In April 2015, Dr. Carlson had an epiphany, recognizing that faculty physicians should learn to teach contemporary residents the way residents learn as opposed to forcing residents to learn the way faculty teach, which ultimately leads to practicing physicians with more advanced knowledge and skills. Dr. Carlson said this realization came to light in recognition of his lack of formal training in the theory and practice of pedagogy, despite 28 years of experience in a teaching environment in his specialty. Dr. Carlson then decided to pursue a master's degree in education so that he could learn from renowned educators and perform research in pedagogy while earning a master's degree.
In March 2017, Dr. Carlson received acceptance to the Harvard University Graduate School of Education to enter the class of 2018 in the Specialized Studies Program. This would be an intense one-year program that would be fast-paced and stimulating while addressing the gap that he had recognized in his credentials as an educator in Oral and Maxillofacial Surgery. The program focused on educational innovation and technology, leadership, and faculty development.
His research took place at a Harvard teaching hospital wherein he had the unique opportunity to provide adaptive leadership training for five members of the faculty in that hospital. This research was performed under the guidance of Harvard University Graduate School of Education faculty member and faculty director of the Specialized Studies Program, Eileen McGowan, EdD, seen with him in the accompanying picture at the May 24, 2018 Harvard commencement exercises.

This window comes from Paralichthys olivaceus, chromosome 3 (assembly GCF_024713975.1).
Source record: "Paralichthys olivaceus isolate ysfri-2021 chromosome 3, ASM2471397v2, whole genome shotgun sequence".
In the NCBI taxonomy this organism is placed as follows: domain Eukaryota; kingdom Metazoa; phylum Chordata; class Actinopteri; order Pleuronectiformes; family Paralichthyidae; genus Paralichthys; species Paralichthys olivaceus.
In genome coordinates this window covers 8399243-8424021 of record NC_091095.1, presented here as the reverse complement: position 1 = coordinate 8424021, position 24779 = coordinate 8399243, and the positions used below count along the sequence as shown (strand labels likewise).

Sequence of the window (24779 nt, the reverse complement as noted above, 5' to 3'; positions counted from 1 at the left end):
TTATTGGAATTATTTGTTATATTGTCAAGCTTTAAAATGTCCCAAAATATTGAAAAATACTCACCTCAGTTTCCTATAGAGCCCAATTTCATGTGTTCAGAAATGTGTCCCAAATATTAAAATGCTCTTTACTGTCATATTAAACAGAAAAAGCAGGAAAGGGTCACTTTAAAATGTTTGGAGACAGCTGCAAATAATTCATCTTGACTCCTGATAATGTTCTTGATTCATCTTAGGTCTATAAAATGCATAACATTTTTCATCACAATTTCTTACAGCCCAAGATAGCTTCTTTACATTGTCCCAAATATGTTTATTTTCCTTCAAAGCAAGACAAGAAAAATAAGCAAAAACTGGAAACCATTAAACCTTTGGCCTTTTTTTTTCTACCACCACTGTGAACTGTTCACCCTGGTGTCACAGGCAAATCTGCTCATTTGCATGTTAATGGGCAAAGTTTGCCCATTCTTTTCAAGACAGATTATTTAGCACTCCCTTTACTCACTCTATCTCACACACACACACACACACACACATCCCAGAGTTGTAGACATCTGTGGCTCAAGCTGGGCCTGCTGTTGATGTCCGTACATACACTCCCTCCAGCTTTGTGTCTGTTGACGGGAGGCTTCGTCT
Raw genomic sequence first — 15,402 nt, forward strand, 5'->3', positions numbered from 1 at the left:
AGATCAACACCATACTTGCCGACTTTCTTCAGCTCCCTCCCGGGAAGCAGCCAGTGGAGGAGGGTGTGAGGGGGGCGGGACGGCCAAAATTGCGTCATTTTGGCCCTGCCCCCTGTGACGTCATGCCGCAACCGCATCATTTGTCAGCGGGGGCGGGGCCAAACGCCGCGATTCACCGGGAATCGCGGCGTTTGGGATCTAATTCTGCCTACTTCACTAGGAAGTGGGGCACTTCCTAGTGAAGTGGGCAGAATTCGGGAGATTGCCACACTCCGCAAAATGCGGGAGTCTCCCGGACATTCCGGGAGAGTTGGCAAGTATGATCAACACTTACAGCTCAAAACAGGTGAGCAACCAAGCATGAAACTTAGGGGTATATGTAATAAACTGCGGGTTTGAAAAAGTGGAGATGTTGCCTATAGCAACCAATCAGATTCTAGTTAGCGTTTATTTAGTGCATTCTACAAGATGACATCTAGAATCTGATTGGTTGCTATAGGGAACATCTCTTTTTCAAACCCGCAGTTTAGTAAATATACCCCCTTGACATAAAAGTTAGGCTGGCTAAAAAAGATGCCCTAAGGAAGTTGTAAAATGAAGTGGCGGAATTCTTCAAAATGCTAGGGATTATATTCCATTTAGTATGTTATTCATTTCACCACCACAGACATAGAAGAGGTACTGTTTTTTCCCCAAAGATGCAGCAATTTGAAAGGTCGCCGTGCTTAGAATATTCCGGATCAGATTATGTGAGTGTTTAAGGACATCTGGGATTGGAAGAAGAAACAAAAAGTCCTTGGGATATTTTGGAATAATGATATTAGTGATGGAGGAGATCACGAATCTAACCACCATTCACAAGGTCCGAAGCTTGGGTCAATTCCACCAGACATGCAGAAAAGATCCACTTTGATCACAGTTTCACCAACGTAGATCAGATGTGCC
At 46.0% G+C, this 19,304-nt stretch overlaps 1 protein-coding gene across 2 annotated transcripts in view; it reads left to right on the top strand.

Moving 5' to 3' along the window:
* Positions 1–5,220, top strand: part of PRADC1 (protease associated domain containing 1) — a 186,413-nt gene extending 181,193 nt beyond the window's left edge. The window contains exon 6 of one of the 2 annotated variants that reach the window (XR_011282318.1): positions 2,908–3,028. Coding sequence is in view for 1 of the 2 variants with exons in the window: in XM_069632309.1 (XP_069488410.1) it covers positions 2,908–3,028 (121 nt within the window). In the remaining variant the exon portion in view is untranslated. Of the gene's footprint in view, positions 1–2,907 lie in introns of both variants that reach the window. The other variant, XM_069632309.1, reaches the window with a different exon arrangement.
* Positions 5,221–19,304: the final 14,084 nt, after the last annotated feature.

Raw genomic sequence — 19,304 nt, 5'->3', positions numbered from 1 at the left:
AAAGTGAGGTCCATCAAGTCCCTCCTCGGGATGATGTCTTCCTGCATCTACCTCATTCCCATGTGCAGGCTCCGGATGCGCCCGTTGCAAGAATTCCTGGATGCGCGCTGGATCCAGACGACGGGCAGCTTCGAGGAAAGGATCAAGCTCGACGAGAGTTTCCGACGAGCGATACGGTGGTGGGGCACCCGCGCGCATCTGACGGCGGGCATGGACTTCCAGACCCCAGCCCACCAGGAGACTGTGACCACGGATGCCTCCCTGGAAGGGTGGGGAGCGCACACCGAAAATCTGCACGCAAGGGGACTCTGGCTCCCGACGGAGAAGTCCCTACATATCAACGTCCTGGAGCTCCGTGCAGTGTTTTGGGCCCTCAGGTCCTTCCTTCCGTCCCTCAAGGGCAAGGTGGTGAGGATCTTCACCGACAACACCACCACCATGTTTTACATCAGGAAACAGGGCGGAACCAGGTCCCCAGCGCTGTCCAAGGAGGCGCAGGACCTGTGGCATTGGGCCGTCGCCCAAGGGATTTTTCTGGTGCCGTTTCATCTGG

According to Dr. McGowan, "Eric humbly joined our ranks and became an integral member of the Specialized Studies Program. Personally, I was honored to support Eric’s research. He grew not only in his own knowledge, but he also generously shared those insights and contributed enormously to the pedagogy of his surgical colleagues. The learning from that intensive study and intervention was valued by each participating surgeon and was recognized by the whole team at the study’s conclusion. I have no doubt Eric will bring those insights back to the University of Tennessee and share them through future writing with the medical and surgical world."
Anesthesiology Resident Patrick McFarland, MD, completed a one-month Policy Research Rotation in Political Affairs through the American Society of Anesthesiologists. The selection process was very competitive and the awardee was selected by the ASA Committee on Governmental Affairs. During the rotation, Dr. McFarland learned about the political, legislative, and regulatory factors that affect the delivery of patient care with supervision from the ASA's Director of Congressional Affairs.